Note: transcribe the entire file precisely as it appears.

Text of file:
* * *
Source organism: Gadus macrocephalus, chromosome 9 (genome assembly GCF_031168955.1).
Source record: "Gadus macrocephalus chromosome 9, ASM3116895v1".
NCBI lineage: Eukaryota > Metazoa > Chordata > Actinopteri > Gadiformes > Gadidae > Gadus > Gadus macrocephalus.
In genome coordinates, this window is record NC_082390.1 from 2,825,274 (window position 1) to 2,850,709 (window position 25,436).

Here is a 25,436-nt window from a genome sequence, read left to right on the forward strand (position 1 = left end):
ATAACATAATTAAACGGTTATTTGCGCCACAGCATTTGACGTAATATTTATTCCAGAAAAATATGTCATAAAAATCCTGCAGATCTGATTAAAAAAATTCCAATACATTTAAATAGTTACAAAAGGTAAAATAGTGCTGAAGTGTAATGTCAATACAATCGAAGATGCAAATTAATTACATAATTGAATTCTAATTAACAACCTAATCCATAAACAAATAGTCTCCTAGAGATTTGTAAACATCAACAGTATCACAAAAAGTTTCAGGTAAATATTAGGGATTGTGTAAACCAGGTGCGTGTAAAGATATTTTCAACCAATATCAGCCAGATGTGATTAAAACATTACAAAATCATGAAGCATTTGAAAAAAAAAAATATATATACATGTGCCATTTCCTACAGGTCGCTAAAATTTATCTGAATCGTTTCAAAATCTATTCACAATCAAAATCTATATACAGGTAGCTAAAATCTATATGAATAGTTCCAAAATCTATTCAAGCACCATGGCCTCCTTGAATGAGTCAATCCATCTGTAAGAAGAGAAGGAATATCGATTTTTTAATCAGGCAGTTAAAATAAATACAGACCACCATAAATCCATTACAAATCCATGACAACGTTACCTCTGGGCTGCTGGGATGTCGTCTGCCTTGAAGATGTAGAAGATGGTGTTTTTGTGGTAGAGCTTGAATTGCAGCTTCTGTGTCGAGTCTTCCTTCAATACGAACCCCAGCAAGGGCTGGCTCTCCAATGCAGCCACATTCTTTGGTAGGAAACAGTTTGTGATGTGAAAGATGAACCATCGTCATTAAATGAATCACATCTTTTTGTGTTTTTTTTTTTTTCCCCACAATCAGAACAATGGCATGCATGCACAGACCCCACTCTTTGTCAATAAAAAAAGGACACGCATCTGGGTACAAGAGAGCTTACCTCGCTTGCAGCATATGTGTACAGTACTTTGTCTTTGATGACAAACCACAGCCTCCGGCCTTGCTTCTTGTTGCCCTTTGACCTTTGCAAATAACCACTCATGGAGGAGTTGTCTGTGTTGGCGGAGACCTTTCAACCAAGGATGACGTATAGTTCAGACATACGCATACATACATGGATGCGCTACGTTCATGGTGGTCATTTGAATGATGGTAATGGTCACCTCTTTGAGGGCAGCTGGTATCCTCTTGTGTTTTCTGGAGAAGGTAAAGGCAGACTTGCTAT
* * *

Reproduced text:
Source organism: Gadus macrocephalus, chromosome 9 (genome assembly GCF_031168955.1).
Source record: "Gadus macrocephalus chromosome 9, ASM3116895v1".
NCBI lineage: Eukaryota > Metazoa > Chordata > Actinopteri > Gadiformes > Gadidae > Gadus > Gadus macrocephalus.
In genome coordinates, this window is record NC_082390.1 from 2,825,274 (window position 1) to 2,850,709 (window position 25,436).

Here is a 25,436-nt window from a genome sequence, read left to right on the forward strand (position 1 = left end):
ATAACATAATTAAACGGTTATTTGCGCCACAGCATTTGACGTAATATTTATTCCAGAAAAATATGTCATAAAAATCCTGCAGATCTGATTAAAAAAATTCCAATACATTTAAATAGTTACAAAAGGTAAAATAGTGCTGAAGTGTAATGTCAATACAATCGAAGATGCAAATTAATTACATAATTGAATTCTAATTAACAACCTAATCCATAAACAAATAGTCTCCTAGAGATTTGTAAACATCAACAGTATCACAAAAAGTTTCAGGTAAATATTAGGGATTGTGTAAACCAGGTGCGTGTAAAGATATTTTCAACCAATATCAGCCAGATGTGATTAAAACATTACAAAATCATGAAGCATTTGAAAAAAAAAAATATATATACATGTGCCATTTCCTACAGGTCGCTAAAATTTATCTGAATCGTTTCAAAATCTATTCACAATCAAAATCTATATACAGGTAGCTAAAATCTATATGAATAGTTCCAAAATCTATTCAAGCACCATGGCCTCCTTGAATGAGTCAATCCATCTGTAAGAAGAGAAGGAATATCGATTTTTTAATCAGGCAGTTAAAATAAATACAGACCACCATAAATCCATTACAAATCCATGACAACGTTACCTCTGGGCTGCTGGGATGTCGTCTGCCTTGAAGATGTAGAAGATGGTGTTTTTGTGGTAGAGCTTGAATTGCAGCTTCTGTGTCGAGTCTTCCTTCAATACGAACCCCAGCAAGGGCTGGCTCTCCAATGCAGCCACATTCTTTGGTAGGAAACAGTTTGTGATGTGAAAGATGAACCATCGTCATTAAATGAATCACATCTTTTTGTGTTTTTTTTTTTTTCCCCACAATCAGAACAATGGCATGCATGCACAGACCCCACTCTTTGTCAATAAAAAAAGGACACGCATCTGGGTACAAGAGAGCTTACCTCGCTTGCAGCATATGTGTACAGTACTTTGTCTTTGATGACAAACCACAGCCTCCGGCCTTGCTTCTTGTTGCCCTTTGACCTTTGCAAATAACCACTCATGGAGGAGTTGTCTGTGTTGGCGGAGACCTTTCAACCAAGGATGACGTATAGTTCAGACATACGCATACATACATGGATGCGCTACGTTCATGGTGGTCATTTGAATGATGGTAATGGTCACCTCTTTGAGGGCAGCTGGTATCCTCTTGTGTTTTCTGGAGAAGGTAAAGGCAGACTTGCTAT